Oak trees take center stage at a federal courthouse

Oak trees take center stage at a federal courthouse

An environmental group is suing to stop the US Forest Service from moving forward with a project that would clear 1,600 acres in Wayne National Forest, about two hours southwest of Pittsburgh. The case was heard this week in the US District Court for the Southern District of Ohio in Columbus.

The Sunny Oaks Project, spanning 25,000 acres of the Wayne, was first proposed by the Forest Service in 2018 to create young, bushy forest and plant a new oak crop. The project has a penchant for white oak and aims to contribute to the local economy through commercial timber harvesting.

In its lawsuit, the nonprofit Ohio Environmental Council alleges that the project will destroy older oak trees and are unlikely to regrow new oak trees, and that it violates Wayne’s 2006 forest plan.

The meaning of oak trees

Oak trees, particularly white oak, are used to make furniture and barrels for bourbon, an important industry in this region. Oak trees are considered ecological powerhouses, producing acorns that many birds, bears, and other species rely on, and are home to hundreds of species of insects.

However, a report by the White Oak Initiative, a collaborative project of industry and forestry groups, notes that white oaks could decline significantly over the next 10 to 15 years and could largely disappear from American forests in the coming decades.

The report cites various reasons for this, including climate change, invasive insects and diseases that make it difficult for oak seedlings to become mature trees.

The White Oak Initiative also points to a lack of proper forest conditions that white oaks need to grow. Young oaks root in the shade of taller trees but need sunlight to grow taller. Fire used to open the canopy and let sunlight onto the forest floor, but this was largely eliminated with European settlement of the area.

How the Sunny Oaks Project aims to help

The project involves logging 2,700 acres of the Wayne, with 1,600 acres clear-cut, meaning all of it must be cleared to open up the forest floor to more sunlight.

The forest service has declined interviews about the project because of the lawsuit.

According to agency video, clear-cutting would mean all trees would start at zero age, and that would give oak trees an advantage over other species to grow in this wooded area.

The Ohio Environmental Council lawsuit

Regrowing oak trees after clear-cutting only works when the oak trees already have well-established roots, according to OEC attorney and director of public lands Nathan Johnson, who worries the Forest Service doesn’t have the data to know.

“The problem is that this tree is really disappearing,” Johnson said. “It responds very poorly to clearcutting and other forms of heavy industrial wood. And something has to be done to protect this tree, whether it’s simply conserving it or finding better ways, more scientifically sound ways, to harvest some of it.”

In a federal court in Columbus on Monday, Johnson argued before Chief Justice Algenon Marbley that the agency was not following its own forest plan for the Wayne. The plan calls for the agency to maintain 12 loose-barked trees per acre, such as oaks and hickories, to provide habitat for endangered Indiana bats.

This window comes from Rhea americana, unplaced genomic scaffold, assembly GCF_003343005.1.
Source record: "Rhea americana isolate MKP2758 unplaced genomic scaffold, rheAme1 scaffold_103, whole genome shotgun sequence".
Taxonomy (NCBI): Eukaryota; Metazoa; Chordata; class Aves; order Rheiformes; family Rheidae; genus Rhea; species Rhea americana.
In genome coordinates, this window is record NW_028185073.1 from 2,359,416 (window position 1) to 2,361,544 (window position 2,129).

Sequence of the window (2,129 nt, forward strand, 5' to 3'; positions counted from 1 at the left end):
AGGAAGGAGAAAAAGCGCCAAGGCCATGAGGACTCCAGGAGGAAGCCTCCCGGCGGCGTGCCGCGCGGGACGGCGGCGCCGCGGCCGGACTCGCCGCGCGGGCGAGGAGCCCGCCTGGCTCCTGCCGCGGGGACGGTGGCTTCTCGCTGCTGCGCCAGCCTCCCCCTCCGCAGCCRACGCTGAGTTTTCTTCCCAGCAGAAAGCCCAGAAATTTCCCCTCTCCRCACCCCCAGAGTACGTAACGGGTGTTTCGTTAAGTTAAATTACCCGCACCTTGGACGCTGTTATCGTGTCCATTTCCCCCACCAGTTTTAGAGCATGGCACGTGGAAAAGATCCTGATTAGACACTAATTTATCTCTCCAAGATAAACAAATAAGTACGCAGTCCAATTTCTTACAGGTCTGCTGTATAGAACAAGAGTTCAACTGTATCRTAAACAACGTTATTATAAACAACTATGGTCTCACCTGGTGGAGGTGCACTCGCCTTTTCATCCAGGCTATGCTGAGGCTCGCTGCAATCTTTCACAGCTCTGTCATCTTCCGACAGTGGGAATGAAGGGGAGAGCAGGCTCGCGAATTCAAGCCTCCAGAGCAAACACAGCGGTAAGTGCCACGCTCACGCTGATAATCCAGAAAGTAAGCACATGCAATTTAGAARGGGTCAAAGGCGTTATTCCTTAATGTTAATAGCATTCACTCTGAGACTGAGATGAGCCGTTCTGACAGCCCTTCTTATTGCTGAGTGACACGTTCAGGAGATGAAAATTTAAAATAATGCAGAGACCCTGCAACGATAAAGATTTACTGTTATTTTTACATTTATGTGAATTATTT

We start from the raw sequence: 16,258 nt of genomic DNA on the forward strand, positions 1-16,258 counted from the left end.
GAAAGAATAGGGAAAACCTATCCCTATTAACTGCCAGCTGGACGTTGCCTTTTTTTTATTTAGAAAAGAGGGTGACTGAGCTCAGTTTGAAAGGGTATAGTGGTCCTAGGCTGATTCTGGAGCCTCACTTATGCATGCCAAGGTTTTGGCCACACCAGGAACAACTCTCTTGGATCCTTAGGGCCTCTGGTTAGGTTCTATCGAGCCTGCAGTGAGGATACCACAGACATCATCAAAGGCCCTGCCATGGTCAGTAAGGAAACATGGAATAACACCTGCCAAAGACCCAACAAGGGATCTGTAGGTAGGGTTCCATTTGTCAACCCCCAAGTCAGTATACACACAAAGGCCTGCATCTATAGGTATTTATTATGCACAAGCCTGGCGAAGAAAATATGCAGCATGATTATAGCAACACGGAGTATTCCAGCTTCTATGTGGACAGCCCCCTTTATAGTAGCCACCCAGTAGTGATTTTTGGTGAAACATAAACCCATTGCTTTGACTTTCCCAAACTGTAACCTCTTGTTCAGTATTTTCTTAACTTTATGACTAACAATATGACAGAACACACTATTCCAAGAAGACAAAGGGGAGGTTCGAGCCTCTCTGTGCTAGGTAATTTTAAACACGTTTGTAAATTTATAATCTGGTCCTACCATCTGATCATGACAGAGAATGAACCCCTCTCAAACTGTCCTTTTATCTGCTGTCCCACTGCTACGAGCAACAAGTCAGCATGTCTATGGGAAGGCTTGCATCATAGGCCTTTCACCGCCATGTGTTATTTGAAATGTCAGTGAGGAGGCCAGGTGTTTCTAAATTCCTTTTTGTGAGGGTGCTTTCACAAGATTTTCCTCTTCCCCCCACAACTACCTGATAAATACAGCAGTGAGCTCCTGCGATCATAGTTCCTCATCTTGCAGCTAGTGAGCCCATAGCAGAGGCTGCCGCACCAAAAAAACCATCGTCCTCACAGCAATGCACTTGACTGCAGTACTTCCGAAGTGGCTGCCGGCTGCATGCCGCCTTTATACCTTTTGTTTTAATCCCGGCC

“Unfortunately, the Forest Service wanted so badly to misplace clearcuts and other cuts of a similar nature that they just took the standard and essentially threw it in the bin, which is highly unlawful from any perspective of the situation. Johnson said in an interview on the courthouse steps after the hearing.

Julie Grant


The Allegheny Front

Nathan Johnson, attorney and director of public lands for the Ohio Environmental Council, in the U.S. District Court for the Southern District of Ohio in Columbus.

Johnson argued in court that Forest Services’ decision to bare and not tend those 12 trees per acre was “arbitrary and capricious.”

Judge Marbley then turned to Justice Department attorney Paul Freeborne, representing the Forest Service, and asked why the agency had not amended the forest plan to avoid these claims.

Freeborne argued that there aren’t that many loose-barked trees in the project area, and he said the agency has the flexibility not to follow the standard.

A unique argument based on fungal networks

The Ohio Environmental Council brought up an issue that hasn’t received much attention in the courts in this case, arguing that the Sunny Oaks project would destroy what was the “Wood Wide Web” in parts of Wayne National Forest calls.

The Wood Wide Web refers to the mycorrhizal fungal network that communicates with trees underground. Johnson argued that the importance of these networks is now a well-established science.

“These mycorrhizal networks are particularly sensitive to clear cutting. So when the agency steps in and clears a white oak ecosystem, they not only destroy the trees, they destroy the soil that those trees depend on,” Johnson said.

Justice Department Freeborne responded that the Ohio Environmental Council raised this issue at the wrong time in the case, that for legal reasons the court should not consider this issue in deciding the case.

Finally, Judge Marbley noted that in his many years as a federal judge, he had never considered trees in a case and expressed his appreciation. He said a decision should be issued in 10 to 14 days.
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